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Is my proof below correct? What specific property of rationals did I exploit in my proof? It looks like the property I exploited is the following: Given any positive rational, I can always write it as sum of arbitrary number of positive rationals, whereas given any positive integer I cannot write it as a sum of arbitrary number of positive integers. Has it got to do with the fact that $\mathbb{Q}$ is a field?

ProblemProve that the additive groups $\mathbb{Z}$ and $\mathbb{Q}$ are not isomorphic.

**Solution** Let there exist an isomorphism between $\mathbb{Z}$ and $\mathbb{Q}$. Now consider the element $1_{\mathbb{Q}}$. We then have $\phi(1_{\mathbb{Q}}) = z \in \mathbb{Z}$. Since $\phi$ has to be a bijection, $z$ cannot be zero, since $\phi(0) = 0$.

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Now consider the element $\left(\dfrac1{z+1}\right)_{\mathbb{Q}}$. We now have $$z = \phi(1_{\mathbb{Q}}) = \phi\left(\underbrace{\left(\dfrac1{z+1}\right)_{\mathbb{Q}} + \left(\dfrac1{z+1}\right)_{\mathbb{Q}} + \cdots + \left(\dfrac1{z+1}\right)_{\mathbb{Q}}}_{z+1 \text{ times }} \right) = (z+1) \phi\left(\left(\dfrac1{z+1}\right)_{\mathbb{Q}}\right)$$

However, there is no element in $y \in \mathbb{Z}$ such that $(z+1)y = z$.

**First update**

Actually I realize that I complicated it unnecessarily. Instead, we can do like this. Since $\phi$ is an isomorphism, we have $\phi(q_{\mathbb{Q}}) = 1_{\mathbb{Z}}$ for some $q \in Q$. However, $$\phi(q) = \phi(q/2+q/2) = 2\phi(q/2)$$ And there is no $y \in Z$, such that $2y=1$. Hence, $\phi(q/2)$ remains unmapped.

Thanks

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Another proof is as follows:

Suppose that $\phi : \mathbb{Q} \to \mathbb{Z}$ is an isomorphism. Then there is some $r \in \mathbb{Q}$ such that $\phi(r) = 1_{\mathbb{Z}}$.

So what is $\phi(r/2)$? We would have to have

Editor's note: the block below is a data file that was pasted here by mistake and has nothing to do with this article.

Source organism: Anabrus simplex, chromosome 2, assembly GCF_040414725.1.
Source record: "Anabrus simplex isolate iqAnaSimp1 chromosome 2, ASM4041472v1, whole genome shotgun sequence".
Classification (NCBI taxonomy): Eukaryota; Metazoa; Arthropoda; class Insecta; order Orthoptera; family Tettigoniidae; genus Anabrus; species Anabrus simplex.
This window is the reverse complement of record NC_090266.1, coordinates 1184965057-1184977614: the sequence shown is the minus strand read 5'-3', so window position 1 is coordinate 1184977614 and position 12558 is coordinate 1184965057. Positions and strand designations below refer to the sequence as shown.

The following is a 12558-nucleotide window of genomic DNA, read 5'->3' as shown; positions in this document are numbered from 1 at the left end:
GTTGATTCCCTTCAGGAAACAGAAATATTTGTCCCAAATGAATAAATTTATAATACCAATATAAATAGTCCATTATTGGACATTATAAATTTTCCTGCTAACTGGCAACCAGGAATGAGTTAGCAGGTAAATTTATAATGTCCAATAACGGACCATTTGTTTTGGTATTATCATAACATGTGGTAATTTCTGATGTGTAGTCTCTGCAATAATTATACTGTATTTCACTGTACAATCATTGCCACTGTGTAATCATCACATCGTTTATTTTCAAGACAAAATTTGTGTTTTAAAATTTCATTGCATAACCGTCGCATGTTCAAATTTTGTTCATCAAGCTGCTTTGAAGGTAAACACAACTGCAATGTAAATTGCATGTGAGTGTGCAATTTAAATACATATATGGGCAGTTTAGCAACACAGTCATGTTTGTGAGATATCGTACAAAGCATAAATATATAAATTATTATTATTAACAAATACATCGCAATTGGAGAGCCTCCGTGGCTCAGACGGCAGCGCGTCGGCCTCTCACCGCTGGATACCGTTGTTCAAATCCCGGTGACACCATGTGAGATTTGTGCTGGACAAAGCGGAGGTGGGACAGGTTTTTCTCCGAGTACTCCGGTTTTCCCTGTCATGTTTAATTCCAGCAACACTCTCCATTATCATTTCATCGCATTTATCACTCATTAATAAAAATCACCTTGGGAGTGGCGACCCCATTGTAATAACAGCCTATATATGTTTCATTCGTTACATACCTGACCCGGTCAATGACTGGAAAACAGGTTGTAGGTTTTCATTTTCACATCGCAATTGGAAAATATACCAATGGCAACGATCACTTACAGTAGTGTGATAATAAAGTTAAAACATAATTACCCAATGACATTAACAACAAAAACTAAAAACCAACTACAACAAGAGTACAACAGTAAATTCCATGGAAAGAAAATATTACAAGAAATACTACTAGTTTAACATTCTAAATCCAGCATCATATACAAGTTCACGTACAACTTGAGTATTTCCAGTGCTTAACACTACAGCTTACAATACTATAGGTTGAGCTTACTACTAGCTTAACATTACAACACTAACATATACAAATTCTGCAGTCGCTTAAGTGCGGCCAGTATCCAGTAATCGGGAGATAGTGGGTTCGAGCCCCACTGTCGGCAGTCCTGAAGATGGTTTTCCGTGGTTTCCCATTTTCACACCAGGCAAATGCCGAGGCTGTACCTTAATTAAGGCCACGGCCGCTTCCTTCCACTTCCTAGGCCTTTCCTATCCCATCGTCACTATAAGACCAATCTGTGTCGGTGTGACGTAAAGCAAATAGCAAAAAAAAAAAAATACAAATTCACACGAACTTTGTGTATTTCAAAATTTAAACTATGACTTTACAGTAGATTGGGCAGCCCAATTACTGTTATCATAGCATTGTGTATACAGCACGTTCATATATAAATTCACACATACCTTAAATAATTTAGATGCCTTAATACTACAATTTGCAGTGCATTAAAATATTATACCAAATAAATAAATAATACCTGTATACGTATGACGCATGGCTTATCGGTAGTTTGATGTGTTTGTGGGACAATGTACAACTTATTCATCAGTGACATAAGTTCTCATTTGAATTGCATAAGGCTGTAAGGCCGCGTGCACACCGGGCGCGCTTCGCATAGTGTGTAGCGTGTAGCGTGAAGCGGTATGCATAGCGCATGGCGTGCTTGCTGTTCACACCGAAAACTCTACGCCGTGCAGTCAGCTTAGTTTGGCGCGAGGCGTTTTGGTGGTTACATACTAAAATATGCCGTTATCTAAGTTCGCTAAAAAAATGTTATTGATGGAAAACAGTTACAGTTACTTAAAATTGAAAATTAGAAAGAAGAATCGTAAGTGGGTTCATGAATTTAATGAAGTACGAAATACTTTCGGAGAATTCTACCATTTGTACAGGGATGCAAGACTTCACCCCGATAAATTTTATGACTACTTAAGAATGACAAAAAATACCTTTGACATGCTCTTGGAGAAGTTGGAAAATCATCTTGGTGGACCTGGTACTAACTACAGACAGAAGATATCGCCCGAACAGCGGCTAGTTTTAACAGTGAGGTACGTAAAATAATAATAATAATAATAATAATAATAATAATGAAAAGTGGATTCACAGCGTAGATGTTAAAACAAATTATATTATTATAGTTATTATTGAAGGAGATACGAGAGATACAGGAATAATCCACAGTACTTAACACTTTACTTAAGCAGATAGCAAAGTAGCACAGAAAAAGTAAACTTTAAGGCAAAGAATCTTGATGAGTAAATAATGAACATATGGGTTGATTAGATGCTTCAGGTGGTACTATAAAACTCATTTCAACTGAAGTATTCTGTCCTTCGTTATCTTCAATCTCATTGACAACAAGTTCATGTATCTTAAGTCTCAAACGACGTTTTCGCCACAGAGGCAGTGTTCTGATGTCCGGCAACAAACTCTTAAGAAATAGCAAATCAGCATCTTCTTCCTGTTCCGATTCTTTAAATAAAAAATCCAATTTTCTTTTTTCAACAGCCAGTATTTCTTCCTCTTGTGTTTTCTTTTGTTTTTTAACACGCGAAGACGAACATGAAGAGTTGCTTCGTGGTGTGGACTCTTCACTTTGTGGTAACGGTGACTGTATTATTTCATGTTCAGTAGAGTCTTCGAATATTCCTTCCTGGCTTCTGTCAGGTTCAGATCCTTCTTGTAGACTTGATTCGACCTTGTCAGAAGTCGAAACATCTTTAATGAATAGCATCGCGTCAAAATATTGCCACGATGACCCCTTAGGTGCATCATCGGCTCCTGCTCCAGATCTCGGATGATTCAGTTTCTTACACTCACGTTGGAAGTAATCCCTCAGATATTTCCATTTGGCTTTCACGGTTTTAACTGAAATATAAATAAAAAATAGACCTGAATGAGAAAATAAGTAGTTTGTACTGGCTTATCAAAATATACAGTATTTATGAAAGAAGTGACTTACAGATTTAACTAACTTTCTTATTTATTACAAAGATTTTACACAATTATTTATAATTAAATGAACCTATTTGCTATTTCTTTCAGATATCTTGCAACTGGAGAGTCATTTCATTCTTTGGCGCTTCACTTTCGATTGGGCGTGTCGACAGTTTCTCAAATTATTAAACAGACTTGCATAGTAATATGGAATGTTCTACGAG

$$

1_{\mathbb{Z}} = \phi(r) = \phi\big(2(r/2)\big) = 2\phi(r/2)

$$

or equivalently that $\phi(r/2) = \frac{1}{2}$. But this is not in $\mathbb{Z}$, so there can be no such morphism.

Note that the additive group $\mathbb Z$ is generated by one element (and hence is cyclic), whereas $\mathbb Q$ is not cyclic, nor can it be finitely generated. In any case, being cyclic is a structural property of groups that is preserved by any isomorphism.

The group $\mathbf Q$ has the property that for any $x\in \mathbf Q$ and any integer $n\geqslant 1$, there exists $y\in \mathbf Q$ such that $n\cdot y=x$. In other words, $\mathbf Q$ is *divisible*. The group $\mathbf Z$ is *not* divisible, so since “being divisible” is invariant under isomorphism, $\mathbf Z\not\simeq\mathbf Q$.

**Edit:** This proof exploits the fact that $\mathbf Q$ is a field in the following way (best seen after generalization). Let $A$ be an integral domain(not a field) with field of fractions $K$. A similar proof shows that if $M$ is *any* finitely generated $A$-module and $V$ is *any* finite-dimensional $K$-vector space, then $M\not\simeq V$ as $A$-modules. The reason is that because $K$ is a field, $V$ is a divisible $A$-module, and $M$ is not. (The fact that finitely generated $A$-modules are not divisible is probably most easily seen by localizing at a maximal ideal and using Nakayama’s lemma).

Suppose there is an isomorphism $f:\mathbb Z\to \mathbb Q$.

Let $a=f(1)$; then $f(\mathbb Z)=\{na,n \in\mathbb Z\} \ne \mathbb Q$.

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